In modern day organizations, social media tools enable companies to gather and disseminate information, engage with their audience and create relationships with multiple communities.
Companies are hiring social media communicators to represent their organization, interact with the public, and speak and publish on behalf of the company due to its newfound necessity.
To understand the roles of social media communicators (SMC) in organizational communication efforts, Serena Carpenter Ph.D, assistant professor of Journalism Innovations in MSU’s School of Journalism, and Alisa Lertpratchya M.A., a doctoral student in MSU’s AD + PR department, applied a variety of research methods.
“I am fascinated with how people working within innovative roles navigate that role,” said Carpenter. “The internet and other new technologies have led to a number of workers working in newly created roles.”
The first study conducted by Carpenter and Lertpratchya explored role stressors associated with SMCs and how they handled job stress in this recently created position. The purpose of the study was to assess how people holding innovative roles learn and navigate the responsibilities of often ill-defined jobs.
Carpenter and Lertpratchya drew results from qualitative interviews that investigated how this digital workforce contributes to the organization when their role is not well understood.
The interviews revealed that SMCs did not experience conflict as a result of leadership holding multiple expectations of them. Instead, a large portion of SMCs experienced role ambiguity because management and coworkers did not fully understand what they did for the organization.
As a result, SMCs used several tactics and resources for guidance in learning more about their responsibilities. Results showed SMCs navigated the ambiguity by turning to search engines to get questions answered, having a mentor, networking, participating in seminars and training sessions and more.
“In the digital media environment, social media communicators addressed ambiguity by banding together with outside social media experts to help each other advance within their own organizations.” said Carpenter.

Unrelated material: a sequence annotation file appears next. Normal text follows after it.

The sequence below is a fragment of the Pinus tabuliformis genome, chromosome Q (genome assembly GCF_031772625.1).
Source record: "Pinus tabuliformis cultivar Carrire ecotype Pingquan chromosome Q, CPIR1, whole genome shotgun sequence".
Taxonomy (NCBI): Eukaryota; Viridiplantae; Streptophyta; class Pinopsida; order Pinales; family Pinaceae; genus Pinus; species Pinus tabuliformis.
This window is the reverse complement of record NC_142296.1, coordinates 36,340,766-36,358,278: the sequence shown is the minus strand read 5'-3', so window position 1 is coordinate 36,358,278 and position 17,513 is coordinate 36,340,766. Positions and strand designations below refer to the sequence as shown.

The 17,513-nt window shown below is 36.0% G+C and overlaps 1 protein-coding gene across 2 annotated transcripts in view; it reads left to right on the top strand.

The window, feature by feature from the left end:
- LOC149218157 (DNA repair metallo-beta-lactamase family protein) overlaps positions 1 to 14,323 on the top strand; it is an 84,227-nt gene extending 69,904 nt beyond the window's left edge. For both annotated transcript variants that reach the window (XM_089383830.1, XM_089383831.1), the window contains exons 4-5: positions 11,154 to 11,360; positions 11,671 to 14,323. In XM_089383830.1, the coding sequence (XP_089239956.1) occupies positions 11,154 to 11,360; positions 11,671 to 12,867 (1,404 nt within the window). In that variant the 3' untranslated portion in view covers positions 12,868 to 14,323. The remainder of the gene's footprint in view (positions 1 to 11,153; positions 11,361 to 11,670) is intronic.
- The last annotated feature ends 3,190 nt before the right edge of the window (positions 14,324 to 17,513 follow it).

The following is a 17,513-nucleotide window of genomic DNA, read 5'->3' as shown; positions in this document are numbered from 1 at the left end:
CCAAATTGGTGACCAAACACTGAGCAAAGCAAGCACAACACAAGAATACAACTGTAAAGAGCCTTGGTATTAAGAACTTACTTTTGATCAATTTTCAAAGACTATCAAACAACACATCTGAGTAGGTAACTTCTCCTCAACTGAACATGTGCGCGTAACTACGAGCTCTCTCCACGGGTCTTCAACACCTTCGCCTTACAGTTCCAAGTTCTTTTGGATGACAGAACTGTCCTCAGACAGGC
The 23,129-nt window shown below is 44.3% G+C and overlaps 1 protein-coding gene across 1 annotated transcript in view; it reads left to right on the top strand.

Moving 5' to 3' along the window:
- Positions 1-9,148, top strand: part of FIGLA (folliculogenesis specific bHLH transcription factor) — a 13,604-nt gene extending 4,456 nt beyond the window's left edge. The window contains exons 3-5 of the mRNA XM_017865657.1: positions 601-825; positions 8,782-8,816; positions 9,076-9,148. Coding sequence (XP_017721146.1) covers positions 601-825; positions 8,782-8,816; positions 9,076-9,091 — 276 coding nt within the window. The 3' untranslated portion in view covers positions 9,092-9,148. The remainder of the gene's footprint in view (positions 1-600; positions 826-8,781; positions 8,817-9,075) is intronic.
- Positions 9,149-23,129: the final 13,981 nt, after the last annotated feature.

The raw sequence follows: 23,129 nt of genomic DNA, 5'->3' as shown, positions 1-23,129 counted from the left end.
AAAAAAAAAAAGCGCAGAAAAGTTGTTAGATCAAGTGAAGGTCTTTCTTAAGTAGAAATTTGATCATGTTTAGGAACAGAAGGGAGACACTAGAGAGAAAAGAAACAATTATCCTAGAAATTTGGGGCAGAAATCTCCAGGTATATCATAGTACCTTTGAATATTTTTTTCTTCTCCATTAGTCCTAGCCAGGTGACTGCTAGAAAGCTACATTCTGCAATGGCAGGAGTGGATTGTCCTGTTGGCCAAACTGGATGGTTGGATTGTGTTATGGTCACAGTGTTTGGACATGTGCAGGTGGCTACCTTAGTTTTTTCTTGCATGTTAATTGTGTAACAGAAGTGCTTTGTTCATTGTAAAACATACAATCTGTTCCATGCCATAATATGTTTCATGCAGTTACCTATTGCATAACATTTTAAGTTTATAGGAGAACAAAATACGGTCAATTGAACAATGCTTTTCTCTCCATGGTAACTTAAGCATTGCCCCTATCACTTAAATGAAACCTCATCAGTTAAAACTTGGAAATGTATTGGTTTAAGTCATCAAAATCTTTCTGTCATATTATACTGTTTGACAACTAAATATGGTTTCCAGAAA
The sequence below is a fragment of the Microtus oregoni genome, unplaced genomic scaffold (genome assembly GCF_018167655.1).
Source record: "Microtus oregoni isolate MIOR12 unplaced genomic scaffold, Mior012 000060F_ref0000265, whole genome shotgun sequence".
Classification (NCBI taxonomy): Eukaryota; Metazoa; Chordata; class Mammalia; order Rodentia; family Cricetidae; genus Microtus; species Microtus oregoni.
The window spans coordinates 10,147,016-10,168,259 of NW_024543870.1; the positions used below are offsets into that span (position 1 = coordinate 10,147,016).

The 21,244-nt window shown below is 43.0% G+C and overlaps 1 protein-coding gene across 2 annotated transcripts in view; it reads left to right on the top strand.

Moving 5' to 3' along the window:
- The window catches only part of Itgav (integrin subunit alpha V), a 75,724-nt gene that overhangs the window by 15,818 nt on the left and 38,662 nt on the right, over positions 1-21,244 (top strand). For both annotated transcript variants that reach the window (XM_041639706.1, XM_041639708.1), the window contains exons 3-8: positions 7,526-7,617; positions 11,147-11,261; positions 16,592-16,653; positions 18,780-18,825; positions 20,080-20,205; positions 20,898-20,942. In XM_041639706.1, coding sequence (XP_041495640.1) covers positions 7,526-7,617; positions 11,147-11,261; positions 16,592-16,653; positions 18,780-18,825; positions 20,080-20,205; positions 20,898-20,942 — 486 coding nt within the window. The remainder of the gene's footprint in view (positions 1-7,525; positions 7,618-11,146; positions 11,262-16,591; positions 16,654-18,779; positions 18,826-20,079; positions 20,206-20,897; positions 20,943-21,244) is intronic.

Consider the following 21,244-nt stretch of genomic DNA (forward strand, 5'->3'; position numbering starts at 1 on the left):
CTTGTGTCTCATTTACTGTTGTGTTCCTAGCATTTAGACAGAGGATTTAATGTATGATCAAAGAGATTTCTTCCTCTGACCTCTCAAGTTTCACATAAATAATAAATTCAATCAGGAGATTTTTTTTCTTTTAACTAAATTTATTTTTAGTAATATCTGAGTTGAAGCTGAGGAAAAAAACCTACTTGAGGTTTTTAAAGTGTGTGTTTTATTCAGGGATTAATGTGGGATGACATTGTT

While jobs varied for SMCs involved in the study, SMCs overall saw the ambiguity of their role as empowering rather than stressful. In their respective companies, SMCs were regarded as experts because of their ability to use social media to improve campaign efforts, relationships and other communication tactics.
The study concludes that knowledge workers, or SMCs, must regularly learn and share their expertise to manage role ambiguity. But as a whole, the study deduced that social media communicators were not only adept and personable, they were digitally literate and self reliant, too.
Carpenter and Lertpratchya conducted a second study to create and define a set of social media communicator roles, leading to the creation of a measure that illuminates what these employees do within an organization.
“The study specifies the various functions of their position,” said Carpenter. “People working in such positions can better understand their job responsibilities and leadership can better understand how to manage digital media workers.”
To understand social media communicator roles, 10 SMCs were interviewed and asked 10 multi-part questions. Following the interviews, the researchers received feedback from social media experts that assessed validity and evaluated their scale. Additionally, Carpenter and Lertpratchya administered a pretest to eight professional communicators and surveyed experts to assess and adjust their questionnaire structure.
As a final step, the two researchers conducted a quantitative survey to professionals under the SMC role.
“Roles is a sociological concept, and roles aid social scientists in understanding how multiple publics such as management, colleagues, audiences, and other social media experts influence how they define their role,” said Carpenter.
Defining these roles can help inform those unfamiliar with the various roles and responsibilities of SMCs. The results of this study showed five common general behaviors that describe the roles of SMCs: customer service provider, mobilizer, information disseminator, researcher and community builder.
By Lily ClarkShare via these networks: